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Anatolius of Alexandria

Anatolius of Alexandria

(b. Alexandria; d Laodicea; fl. ca. a.d. 269

mathematics, philosophy.

The historian Eusebius, whose Ecclesiastical History provides what we know of Anatolius’ life, says, “For his learning, secular education and philosophy [he] had attained the first place among our most illustrious contemporaries.” Learned in arithmetic, geometry, astronomy, and other sciences both intellectual and natural, Anatolius was also outstanding in rhetoric. The Alexandrians deemed him worthy of heading the Aristotelian school in that city.

Bishop Theotecnus of Caesarea consecrated Anatollus as his successor, and he held office for a while in Caesarea. About a.d. 280, however, as he passed through Laodicea on his way to Antioch, he was retained by the inhabitants as their bishop, the previous bishop, also called Eusebius, having died. He remained bishop of Laodicea until his death some years later.

Anatolius’ Christian and humanitarian character was much admired. During a siege of the Greek quarter of Alexandria by the Roman army, he attempted to make peace between the factions. He failed, but he succeeded in winning safe conduct from the besieged quarter for all noncombatants.

Anatolius put his knowledge of astronomy at the service of his religion in a treatise on the date of Easter Eusebius gives the title of the work as The Canons of Anatolius on the Pascha and quotes several paragraphs that display Anatolius’ grasp of astronomy in the discussion of the position of the sun and moon in the zodiac at the time of Easter. According to Eusebius, Anatolius did not write many books; but those that he did write were distinguished for eloquence and erudition, which is evident through his quotation of Philo, Josephus, and two of the seventy who translated the Old Testament into Greek during the third and second centuries b.c.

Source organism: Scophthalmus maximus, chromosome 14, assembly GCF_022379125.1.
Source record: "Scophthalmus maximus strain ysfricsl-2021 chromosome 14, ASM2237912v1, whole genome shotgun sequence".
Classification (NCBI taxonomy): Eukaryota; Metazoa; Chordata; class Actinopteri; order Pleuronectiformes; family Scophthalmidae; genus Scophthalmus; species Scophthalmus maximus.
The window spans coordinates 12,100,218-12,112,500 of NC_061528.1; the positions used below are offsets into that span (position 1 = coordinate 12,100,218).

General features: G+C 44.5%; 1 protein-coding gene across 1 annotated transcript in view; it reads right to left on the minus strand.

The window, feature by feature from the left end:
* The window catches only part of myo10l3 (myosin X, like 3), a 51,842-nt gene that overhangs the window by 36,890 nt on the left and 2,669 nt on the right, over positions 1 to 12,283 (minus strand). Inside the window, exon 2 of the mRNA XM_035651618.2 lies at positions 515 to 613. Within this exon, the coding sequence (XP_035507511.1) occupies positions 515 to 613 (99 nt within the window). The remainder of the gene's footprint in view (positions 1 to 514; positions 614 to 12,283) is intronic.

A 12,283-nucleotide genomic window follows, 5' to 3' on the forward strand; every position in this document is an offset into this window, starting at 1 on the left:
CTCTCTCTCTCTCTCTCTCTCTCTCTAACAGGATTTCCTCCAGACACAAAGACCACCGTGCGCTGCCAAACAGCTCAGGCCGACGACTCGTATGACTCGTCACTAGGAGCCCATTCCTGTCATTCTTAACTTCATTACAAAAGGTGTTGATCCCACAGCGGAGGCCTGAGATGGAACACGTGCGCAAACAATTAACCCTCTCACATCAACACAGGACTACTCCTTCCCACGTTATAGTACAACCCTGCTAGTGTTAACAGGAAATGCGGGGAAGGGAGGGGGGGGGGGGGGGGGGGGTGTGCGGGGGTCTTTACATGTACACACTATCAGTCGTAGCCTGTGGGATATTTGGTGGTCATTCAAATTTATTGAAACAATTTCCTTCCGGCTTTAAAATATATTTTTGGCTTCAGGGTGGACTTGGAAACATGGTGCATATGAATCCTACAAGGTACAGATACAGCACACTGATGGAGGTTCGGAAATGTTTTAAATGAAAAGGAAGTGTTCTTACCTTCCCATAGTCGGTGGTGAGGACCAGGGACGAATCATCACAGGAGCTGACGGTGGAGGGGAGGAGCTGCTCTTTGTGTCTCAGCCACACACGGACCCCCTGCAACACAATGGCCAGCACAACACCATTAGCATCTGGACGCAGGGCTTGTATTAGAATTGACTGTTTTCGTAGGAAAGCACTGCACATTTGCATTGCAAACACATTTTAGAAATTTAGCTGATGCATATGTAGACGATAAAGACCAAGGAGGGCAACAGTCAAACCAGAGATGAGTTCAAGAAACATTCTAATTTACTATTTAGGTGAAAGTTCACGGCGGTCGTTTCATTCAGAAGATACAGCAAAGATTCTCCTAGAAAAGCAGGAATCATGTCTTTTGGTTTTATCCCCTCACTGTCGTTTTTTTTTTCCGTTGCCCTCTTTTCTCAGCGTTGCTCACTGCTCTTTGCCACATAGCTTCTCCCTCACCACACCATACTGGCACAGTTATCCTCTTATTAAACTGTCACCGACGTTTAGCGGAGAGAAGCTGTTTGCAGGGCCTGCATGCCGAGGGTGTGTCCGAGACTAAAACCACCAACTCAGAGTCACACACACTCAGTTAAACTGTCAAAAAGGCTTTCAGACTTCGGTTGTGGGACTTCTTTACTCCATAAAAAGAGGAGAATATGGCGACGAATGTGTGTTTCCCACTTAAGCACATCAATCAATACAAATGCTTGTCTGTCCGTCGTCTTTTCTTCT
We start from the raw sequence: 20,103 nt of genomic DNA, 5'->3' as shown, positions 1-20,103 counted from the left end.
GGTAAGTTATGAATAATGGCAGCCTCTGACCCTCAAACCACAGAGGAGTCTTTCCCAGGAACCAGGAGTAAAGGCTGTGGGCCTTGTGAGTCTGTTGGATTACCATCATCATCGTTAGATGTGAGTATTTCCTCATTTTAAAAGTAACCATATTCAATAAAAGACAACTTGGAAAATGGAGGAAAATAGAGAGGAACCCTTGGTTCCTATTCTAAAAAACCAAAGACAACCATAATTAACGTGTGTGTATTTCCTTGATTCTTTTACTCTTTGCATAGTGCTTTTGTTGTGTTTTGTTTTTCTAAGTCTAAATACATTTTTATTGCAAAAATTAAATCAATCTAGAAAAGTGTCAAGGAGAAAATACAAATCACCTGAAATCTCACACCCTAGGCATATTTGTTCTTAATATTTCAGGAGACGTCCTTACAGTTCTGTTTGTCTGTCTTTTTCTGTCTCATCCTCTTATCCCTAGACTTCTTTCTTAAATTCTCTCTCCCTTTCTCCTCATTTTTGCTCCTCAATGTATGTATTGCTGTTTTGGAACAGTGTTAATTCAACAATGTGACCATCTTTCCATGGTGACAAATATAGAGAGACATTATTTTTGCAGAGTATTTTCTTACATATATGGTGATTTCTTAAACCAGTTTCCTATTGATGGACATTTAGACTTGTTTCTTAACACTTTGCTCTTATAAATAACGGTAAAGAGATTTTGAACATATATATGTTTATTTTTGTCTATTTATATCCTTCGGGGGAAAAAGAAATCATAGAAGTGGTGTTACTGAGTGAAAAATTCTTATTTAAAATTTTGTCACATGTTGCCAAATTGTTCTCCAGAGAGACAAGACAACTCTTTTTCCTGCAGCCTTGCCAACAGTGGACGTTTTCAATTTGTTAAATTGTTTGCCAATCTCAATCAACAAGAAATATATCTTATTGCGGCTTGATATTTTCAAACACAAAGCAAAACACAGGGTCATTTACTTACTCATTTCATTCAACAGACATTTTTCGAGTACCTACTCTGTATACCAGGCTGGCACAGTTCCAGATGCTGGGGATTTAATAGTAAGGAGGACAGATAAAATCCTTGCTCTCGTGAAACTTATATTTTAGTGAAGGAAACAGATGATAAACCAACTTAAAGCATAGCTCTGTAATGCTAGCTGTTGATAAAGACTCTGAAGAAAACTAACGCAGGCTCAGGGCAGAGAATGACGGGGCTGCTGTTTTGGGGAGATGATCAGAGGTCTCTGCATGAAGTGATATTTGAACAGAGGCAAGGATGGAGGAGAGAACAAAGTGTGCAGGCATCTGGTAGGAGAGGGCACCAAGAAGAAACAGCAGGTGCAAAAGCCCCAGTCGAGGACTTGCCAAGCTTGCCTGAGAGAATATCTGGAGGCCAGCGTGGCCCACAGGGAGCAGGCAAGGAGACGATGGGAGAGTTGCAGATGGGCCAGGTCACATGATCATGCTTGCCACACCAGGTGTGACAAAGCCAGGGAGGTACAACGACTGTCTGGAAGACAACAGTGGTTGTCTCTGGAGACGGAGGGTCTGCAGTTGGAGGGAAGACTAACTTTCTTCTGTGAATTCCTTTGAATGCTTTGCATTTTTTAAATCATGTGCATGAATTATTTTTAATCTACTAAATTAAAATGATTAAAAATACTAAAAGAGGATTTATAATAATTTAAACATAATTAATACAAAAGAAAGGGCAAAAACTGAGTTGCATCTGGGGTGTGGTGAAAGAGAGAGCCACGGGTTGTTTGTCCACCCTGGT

The only other work of Anatolius known to us by name is his Introduction to Arithmetic. In ten books, it seems to have been excerpted by the author of the curious writing entitled Theologoumena arithmetica. A Neoplatonic treatise, uncertainly attributed to lamblichus, it is a discussion of each of the first ten natural numbers. It mixes accounts of truly arithmetical properties with mystical fancies. Many parts of the discussion are headed “of Anatolius,” The character of its arithmetical lore may be illustrated by the following quotation from a part attributed to Anatolius “[Four] is called ’justice’ since its square is equal to the perimeter [i.e., 4 x 4 = 16 = 4 + 4 + 4 + 4]; of the numbers less than four the perimeter of the square is greater than the area, while of the greater the perimeter is less than the area.”

In contrast with the flights of fancy preserved in Theologoumena arithmetica, some paragraphs of a writing of Anatolius are found in manuscripts of Hero of Alexander in which Anatolius deals soberly and sensibly, and in Aristotelian terms, with questions about mathematics, its name, is philosophical importance, and some of its methods. The structure of Theologoumena arithmetica and its selection of material from Anatolius suggest that Anatolius’ Introduction to Arithmetic may have dealt with each of the first ten natural numbers. The Pythagoreanism or Neoplatonism manifested here was in the spirit of the times. Despite the number mysticism, however, Anatolius’ competence in mathematics is clear and justifies the esteem in which Eusebius says he was held in Alexandria.

BIBLIOGRAPHY

No individual works of Anatolius’ are known to exist today. Some paragraphs of a work by him are found in Heronis Alexandrini geometricorum et stereometricorum reliquiae, F. Hultsch, ed. (Berlin, 1864), pp. 276–280. A seeming use of excerpts from Anatolius’ Introduction to Arithmetic is Theologoumena arithmetica, V. De Falco, ed. (Leipzig, 1922). Two sources of information on the life of Anatolius are Eusebius, The Ecclesiastical History, H. J. Lawlor, trans., II (Cambridge–London, 1942), 228–238; and Pauly–Wissowa, eds., Real–Enzyklopädie der Klassischen Alterturnswissenschaft, XII (Stuttgart, 1894–), col. 2073 f.

John S. Kieffer

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